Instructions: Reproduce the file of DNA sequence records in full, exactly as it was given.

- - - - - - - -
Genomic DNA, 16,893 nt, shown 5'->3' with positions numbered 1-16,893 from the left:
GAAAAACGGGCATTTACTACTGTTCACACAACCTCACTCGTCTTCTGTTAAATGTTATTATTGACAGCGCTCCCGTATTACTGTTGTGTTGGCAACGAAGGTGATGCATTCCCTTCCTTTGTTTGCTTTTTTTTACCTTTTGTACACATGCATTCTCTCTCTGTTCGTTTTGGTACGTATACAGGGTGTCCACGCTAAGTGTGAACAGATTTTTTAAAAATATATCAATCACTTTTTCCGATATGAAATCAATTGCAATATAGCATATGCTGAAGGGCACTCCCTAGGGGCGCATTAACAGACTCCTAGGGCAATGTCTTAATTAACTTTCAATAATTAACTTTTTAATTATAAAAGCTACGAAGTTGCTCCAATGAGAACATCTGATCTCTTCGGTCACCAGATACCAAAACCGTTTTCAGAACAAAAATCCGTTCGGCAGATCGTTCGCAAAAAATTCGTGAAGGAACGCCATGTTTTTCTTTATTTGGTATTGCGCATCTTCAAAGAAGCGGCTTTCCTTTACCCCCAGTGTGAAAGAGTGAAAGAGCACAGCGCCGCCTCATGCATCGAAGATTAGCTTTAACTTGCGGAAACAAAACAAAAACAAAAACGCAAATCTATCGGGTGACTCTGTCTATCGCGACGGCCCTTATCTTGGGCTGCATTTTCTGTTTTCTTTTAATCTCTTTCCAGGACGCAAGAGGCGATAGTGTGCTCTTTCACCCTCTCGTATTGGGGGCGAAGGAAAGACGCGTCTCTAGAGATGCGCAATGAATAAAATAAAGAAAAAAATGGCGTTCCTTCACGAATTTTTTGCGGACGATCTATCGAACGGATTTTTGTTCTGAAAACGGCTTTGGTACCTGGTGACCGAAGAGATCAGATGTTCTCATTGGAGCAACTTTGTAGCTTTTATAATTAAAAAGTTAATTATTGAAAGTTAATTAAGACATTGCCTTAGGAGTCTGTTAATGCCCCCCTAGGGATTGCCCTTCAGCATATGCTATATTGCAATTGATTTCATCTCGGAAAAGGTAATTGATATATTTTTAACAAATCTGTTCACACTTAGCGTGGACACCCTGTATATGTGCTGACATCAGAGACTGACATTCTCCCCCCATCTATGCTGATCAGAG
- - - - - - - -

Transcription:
Genomic DNA, 16,893 nt, shown 5'->3' with positions numbered 1-16,893 from the left:
GAAAAACGGGCATTTACTACTGTTCACACAACCTCACTCGTCTTCTGTTAAATGTTATTATTGACAGCGCTCCCGTATTACTGTTGTGTTGGCAACGAAGGTGATGCATTCCCTTCCTTTGTTTGCTTTTTTTTACCTTTTGTACACATGCATTCTCTCTCTGTTCGTTTTGGTACGTATACAGGGTGTCCACGCTAAGTGTGAACAGATTTTTTAAAAATATATCAATCACTTTTTCCGATATGAAATCAATTGCAATATAGCATATGCTGAAGGGCACTCCCTAGGGGCGCATTAACAGACTCCTAGGGCAATGTCTTAATTAACTTTCAATAATTAACTTTTTAATTATAAAAGCTACGAAGTTGCTCCAATGAGAACATCTGATCTCTTCGGTCACCAGATACCAAAACCGTTTTCAGAACAAAAATCCGTTCGGCAGATCGTTCGCAAAAAATTCGTGAAGGAACGCCATGTTTTTCTTTATTTGGTATTGCGCATCTTCAAAGAAGCGGCTTTCCTTTACCCCCAGTGTGAAAGAGTGAAAGAGCACAGCGCCGCCTCATGCATCGAAGATTAGCTTTAACTTGCGGAAACAAAACAAAAACAAAAACGCAAATCTATCGGGTGACTCTGTCTATCGCGACGGCCCTTATCTTGGGCTGCATTTTCTGTTTTCTTTTAATCTCTTTCCAGGACGCAAGAGGCGATAGTGTGCTCTTTCACCCTCTCGTATTGGGGGCGAAGGAAAGACGCGTCTCTAGAGATGCGCAATGAATAAAATAAAGAAAAAAATGGCGTTCCTTCACGAATTTTTTGCGGACGATCTATCGAACGGATTTTTGTTCTGAAAACGGCTTTGGTACCTGGTGACCGAAGAGATCAGATGTTCTCATTGGAGCAACTTTGTAGCTTTTATAATTAAAAAGTTAATTATTGAAAGTTAATTAAGACATTGCCTTAGGAGTCTGTTAATGCCCCCCTAGGGATTGCCCTTCAGCATATGCTATATTGCAATTGATTTCATCTCGGAAAAGGTAATTGATATATTTTTAACAAATCTGTTCACACTTAGCGTGGACACCCTGTATATGTGCTGACATCAGAGACTGACATTCTCCCCCCATCTATGCTGATCAGAG